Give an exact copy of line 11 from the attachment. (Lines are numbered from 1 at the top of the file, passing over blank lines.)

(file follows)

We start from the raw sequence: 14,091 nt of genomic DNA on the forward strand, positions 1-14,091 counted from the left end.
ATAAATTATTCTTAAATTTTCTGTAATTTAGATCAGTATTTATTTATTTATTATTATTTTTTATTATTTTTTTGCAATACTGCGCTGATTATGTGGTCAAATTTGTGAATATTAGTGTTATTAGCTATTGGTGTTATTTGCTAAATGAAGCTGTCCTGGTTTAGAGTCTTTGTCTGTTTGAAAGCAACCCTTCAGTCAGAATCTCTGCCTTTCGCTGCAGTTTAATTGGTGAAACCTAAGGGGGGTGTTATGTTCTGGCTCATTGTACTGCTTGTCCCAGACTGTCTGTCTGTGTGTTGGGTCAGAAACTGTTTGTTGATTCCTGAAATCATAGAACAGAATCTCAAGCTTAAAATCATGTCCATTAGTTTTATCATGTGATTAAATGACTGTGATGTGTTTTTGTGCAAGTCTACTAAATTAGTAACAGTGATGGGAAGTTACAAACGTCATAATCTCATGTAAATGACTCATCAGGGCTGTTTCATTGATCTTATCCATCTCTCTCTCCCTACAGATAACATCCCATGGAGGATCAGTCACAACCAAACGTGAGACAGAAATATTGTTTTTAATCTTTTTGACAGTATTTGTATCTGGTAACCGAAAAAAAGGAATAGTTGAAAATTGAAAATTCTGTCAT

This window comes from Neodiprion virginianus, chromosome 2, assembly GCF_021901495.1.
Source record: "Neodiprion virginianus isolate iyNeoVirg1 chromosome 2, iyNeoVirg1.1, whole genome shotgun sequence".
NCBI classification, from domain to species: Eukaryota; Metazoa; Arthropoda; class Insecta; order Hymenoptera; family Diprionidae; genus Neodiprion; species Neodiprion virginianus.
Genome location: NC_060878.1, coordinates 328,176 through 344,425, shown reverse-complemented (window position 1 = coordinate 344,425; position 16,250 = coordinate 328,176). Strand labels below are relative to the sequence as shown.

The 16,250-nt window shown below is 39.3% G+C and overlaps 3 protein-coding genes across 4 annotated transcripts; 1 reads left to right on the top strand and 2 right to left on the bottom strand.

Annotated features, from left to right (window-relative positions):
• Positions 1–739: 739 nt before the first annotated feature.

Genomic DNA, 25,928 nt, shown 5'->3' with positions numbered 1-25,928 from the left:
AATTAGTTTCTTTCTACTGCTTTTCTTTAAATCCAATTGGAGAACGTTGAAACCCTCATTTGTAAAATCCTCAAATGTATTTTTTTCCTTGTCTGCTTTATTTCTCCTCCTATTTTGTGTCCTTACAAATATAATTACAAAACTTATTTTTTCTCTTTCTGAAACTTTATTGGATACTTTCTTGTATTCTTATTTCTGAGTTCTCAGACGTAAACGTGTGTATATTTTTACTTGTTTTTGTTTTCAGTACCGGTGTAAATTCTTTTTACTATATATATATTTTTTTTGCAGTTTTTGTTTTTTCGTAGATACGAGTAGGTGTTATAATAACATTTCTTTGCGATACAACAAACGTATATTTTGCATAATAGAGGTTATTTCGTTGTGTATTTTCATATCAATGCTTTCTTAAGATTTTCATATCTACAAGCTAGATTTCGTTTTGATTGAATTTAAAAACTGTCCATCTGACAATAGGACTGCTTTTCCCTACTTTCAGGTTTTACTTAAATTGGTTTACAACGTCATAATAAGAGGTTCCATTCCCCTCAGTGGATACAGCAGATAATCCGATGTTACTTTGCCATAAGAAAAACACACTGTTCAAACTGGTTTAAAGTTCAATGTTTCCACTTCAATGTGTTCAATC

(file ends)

AATTAGTTTCTTTCTACTGCTTTTCTTTAAATCCAATTGGAGAACGTTGAAACCCTCATTTGTAAAATCCTCAAATGTATTTTTTTCCTTGTCTGCTTTATTTCTCCTCCTATTTTGTGTCCTTACAAATATAATTACAAAACTTATTTTTTCTCTTTCTGAAACTTTATTGGATACTTTCTTGTATTCTTATTTCTGAGTTCTCAGACGTAAACGTGTGTATATTTTTACTTGTTTTTGTTTTCAGTACCGGTGTAAATTCTTTTTACTATATATATATTTTTTTTGCAGTTTTTGTTTTTTCGTAGATACGAGTAGGTGTTATAATAACATTTCTTTGCGATACAACAAACGTATATTTTGCATAATAGAGGTTATTTCGTTGTGTATTTTCATATCAATGCTTTCTTAAGATTTTCATATCTACAAGCTAGATTTCGTTTTGATTGAATTTAAAAACTGTCCATCTGACAATAGGACTGCTTTTCCCTACTTTCAGGTTTTACTTAAATTGGTTTACAACGTCATAATAAGAGGTTCCATTCCCCTCAGTGGATACAGCAGATAATCCGATGTTACTTTGCCATAAGAAAAACACACTGTTCAAACTGGTTTAAAGTTCAATGTTTCCACTTCAATGTGTTCAATC